Mohamed Zaree

2017 Laureate

Mohamed Zaree 2017 Laureate

Personal Details


Mohamed Zaree is a devoted activist and legal expert specializing in human rights advocacy with an emphasis on  freedom of expression and association. He is also known for his role as the Egypt Country Director of the Cairo Institute for Human Rights Studies (CIHRS).

After completing his undergraduate studies at Cairo University in 2002, Zaree earned a graduate diploma in Civil Society and Human Rights in 2004. He then worked with a number of international and Egyptian non-governmental organizations, including United Group, Nazra for Feminist Studies and Catholic Relief Services. In 2011, he joined CIHRS as its Egypt Program Director.

Following the crackdown on Egyptian human rights organizations, Zaree took over the role of CIHRS Egypt Office Director. Government pressure on CIHRS compelled the institute to relocate its headquarters to Tunis in 2014. Due to his tireless advocacy for human rights, Zaree is currently under investigation with a high risk of prosecution and life imprisonment.

In recent years, the Egyptian government has been escalating its pressure on human rights defenders. Human rights NGOs and defenders are imperiled by a rising wave of legal and extrajudicial threats, harassment, and intimidation by the state. Despite this, Zaree leads CIHRS’ research on human rights issues and helps to coordinate advocacy initiatives in Egypt. Zaree has also been outspoken in the media, engaging in public dialogue on human rights issues.  He coordinates and maintains the Forum of Independent Egyptian Human Rights NGOs, a network created by CIHRS in 2007 to bring human rights groups together in Egypt. During this critical period for civil society, Zaree’s initiatives have helped NGOs to develop common approaches to human rights issues in Egypt.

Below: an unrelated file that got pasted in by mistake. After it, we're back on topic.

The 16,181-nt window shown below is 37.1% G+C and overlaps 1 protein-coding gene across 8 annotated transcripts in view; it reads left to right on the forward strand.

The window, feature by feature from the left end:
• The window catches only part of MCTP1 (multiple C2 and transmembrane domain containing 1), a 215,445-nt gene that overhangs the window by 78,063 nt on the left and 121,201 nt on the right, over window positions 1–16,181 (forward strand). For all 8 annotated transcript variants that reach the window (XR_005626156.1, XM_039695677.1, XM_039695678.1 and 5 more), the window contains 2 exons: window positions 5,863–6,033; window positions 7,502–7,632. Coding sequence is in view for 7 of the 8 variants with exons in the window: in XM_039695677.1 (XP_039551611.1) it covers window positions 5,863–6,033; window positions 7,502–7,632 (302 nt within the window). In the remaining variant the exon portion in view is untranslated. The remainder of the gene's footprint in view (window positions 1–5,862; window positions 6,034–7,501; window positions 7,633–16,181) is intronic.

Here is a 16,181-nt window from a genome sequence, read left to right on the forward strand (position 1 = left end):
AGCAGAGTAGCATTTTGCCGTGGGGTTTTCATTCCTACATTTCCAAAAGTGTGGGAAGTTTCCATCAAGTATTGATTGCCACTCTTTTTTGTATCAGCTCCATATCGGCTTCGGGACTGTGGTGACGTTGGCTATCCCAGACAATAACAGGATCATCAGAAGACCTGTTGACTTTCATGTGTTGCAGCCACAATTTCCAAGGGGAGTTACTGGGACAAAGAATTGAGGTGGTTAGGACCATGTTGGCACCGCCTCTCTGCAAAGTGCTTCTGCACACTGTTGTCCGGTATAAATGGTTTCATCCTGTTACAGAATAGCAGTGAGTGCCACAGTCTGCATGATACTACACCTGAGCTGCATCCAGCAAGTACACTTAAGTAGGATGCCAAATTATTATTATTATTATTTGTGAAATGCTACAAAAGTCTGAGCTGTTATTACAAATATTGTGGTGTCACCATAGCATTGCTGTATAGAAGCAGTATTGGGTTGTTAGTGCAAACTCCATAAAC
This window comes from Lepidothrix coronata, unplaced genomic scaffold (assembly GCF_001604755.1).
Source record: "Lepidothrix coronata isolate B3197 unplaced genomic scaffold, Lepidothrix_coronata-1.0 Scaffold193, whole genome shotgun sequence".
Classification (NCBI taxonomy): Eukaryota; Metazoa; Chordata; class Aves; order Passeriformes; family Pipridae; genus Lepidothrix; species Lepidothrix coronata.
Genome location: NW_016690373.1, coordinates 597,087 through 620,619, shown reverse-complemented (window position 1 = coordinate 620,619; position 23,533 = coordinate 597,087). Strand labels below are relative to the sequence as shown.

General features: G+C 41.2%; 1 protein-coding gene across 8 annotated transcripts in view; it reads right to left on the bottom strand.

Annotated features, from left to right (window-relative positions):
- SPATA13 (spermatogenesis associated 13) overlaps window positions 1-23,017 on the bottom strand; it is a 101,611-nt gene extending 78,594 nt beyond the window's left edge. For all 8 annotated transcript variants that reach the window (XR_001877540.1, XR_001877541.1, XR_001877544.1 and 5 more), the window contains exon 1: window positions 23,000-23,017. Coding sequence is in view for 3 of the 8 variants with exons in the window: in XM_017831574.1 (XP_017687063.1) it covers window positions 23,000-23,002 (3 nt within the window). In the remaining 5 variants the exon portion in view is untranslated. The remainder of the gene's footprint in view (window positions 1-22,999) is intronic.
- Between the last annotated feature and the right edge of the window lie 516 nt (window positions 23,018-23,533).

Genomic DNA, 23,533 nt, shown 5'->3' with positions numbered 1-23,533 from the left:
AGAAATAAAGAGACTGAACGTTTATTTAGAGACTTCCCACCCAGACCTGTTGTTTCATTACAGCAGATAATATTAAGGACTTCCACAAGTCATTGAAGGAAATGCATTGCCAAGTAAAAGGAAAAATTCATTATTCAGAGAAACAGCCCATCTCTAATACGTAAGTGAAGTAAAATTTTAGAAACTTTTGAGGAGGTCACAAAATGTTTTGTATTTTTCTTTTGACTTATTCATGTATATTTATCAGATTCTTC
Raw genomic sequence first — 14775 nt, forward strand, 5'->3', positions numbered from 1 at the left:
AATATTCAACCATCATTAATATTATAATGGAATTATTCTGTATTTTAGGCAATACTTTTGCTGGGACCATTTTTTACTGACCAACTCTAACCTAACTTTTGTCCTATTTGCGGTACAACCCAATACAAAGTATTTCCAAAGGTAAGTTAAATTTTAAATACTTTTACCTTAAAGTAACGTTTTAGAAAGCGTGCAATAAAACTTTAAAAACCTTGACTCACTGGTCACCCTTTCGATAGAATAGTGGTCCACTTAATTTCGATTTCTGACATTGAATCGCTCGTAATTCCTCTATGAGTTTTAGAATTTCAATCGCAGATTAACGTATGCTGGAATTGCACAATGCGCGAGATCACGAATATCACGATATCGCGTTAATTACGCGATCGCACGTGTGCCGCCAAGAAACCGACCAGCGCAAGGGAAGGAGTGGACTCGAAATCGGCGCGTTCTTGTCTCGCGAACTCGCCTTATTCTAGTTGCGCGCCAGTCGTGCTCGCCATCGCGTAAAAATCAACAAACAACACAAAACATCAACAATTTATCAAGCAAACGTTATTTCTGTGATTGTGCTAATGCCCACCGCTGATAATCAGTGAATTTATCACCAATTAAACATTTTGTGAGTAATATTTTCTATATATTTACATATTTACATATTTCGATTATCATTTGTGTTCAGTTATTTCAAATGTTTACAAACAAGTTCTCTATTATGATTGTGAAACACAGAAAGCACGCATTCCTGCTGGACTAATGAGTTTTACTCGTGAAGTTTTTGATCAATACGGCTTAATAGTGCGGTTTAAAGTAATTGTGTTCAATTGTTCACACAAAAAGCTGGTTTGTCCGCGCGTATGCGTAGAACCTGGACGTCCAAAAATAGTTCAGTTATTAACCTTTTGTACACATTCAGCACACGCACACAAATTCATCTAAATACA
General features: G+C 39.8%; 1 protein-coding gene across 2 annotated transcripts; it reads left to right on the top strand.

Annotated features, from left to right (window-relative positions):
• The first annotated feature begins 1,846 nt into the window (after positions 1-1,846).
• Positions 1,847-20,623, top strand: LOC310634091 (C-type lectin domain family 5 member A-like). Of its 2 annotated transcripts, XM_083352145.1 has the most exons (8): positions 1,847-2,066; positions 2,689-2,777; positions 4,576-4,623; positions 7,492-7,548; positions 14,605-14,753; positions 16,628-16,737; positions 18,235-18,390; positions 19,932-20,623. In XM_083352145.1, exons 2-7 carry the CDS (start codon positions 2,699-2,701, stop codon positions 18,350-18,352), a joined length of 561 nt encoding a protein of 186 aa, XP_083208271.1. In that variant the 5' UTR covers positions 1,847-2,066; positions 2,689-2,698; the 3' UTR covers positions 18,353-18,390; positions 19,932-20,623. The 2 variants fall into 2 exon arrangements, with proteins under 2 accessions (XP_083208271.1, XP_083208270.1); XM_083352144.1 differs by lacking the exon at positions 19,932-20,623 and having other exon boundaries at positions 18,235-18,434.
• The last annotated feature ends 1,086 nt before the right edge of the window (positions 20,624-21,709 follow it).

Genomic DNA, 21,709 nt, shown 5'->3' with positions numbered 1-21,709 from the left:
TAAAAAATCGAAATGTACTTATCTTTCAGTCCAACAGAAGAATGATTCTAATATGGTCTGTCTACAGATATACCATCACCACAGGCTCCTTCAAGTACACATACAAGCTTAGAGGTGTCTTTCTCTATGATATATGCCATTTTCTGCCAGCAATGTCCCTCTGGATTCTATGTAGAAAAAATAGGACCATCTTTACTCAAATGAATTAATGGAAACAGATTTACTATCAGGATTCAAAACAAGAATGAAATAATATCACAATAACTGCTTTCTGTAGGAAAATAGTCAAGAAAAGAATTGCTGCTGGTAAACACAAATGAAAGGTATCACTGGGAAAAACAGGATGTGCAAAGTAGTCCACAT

Zaree is an ardent advocate for the freedom of association in Egypt. Since 2012, he has represented CIHRS in official committees charged with drafting a new NGO law for Egypt. Despite the hostile environment toward civil society, Zaree has persisted in advocating for the freedom of association with various Ministries under SCAF (Supreme Council of the Armed Forces), and the Presidencies of Mohammad Morsi and Adly Mansour. He spoke and engaged in debates in the Egyptian Parliament about the very restrictive NGO law (Law 84/2002), now superseded by the even more restrictive 70/2017 law.

Egypt’s government did not welcome Zaree’s leadership role in the battle against human rights violations in Egypt. While at the airport to board a flight on May 26th 2016, Zaree was informed that he was banned from traveling outside Egypt by order of the investigative judge in case 173/2011, commonly known as the “Foreign Funding Case against NGOs.”  One year after his travel ban –  in May 2017 – the investigative judge pressed three charges, including two felonies, against Zaree; and released him under an exorbitant bail. The charges were a clear case of reprisal against him for his work on the United Nations’ Universal Periodic Review (UPR), and his advocacy and mobilization efforts. The Foreign Funding Case is a repressive tool used by the Egyptian government to restrict civil society, and the case carries a potential sentence of life imprisonment for Zaree if he is found guilty of receiving funds from abroad. At the time his travel ban was issued, Zaree was the seventh human rights defender and rights activist in Egypt to be banned from traveling outside Egypt in connection with this case.

Zaree responded to the ban by defiantly reaffirming his commitment to peaceful advocacy for human rights:

“I stand in the company of brave, steadfast individuals whose only crime has been to strive for basic freedom through peaceful means.  (…) We have refused to give up. We understand increasing repression undermines the short-term stability of Egypt, and bodes ill for the future of our country.

Zaree continues to play a leading role in combatting the state’s oppression against civil society, remaining a visible and steadfast presence in the human rights community. He is more active than ever in Egypt as a human rights defender, despite the relentless and escalating risk and persecution he faces on a daily basis.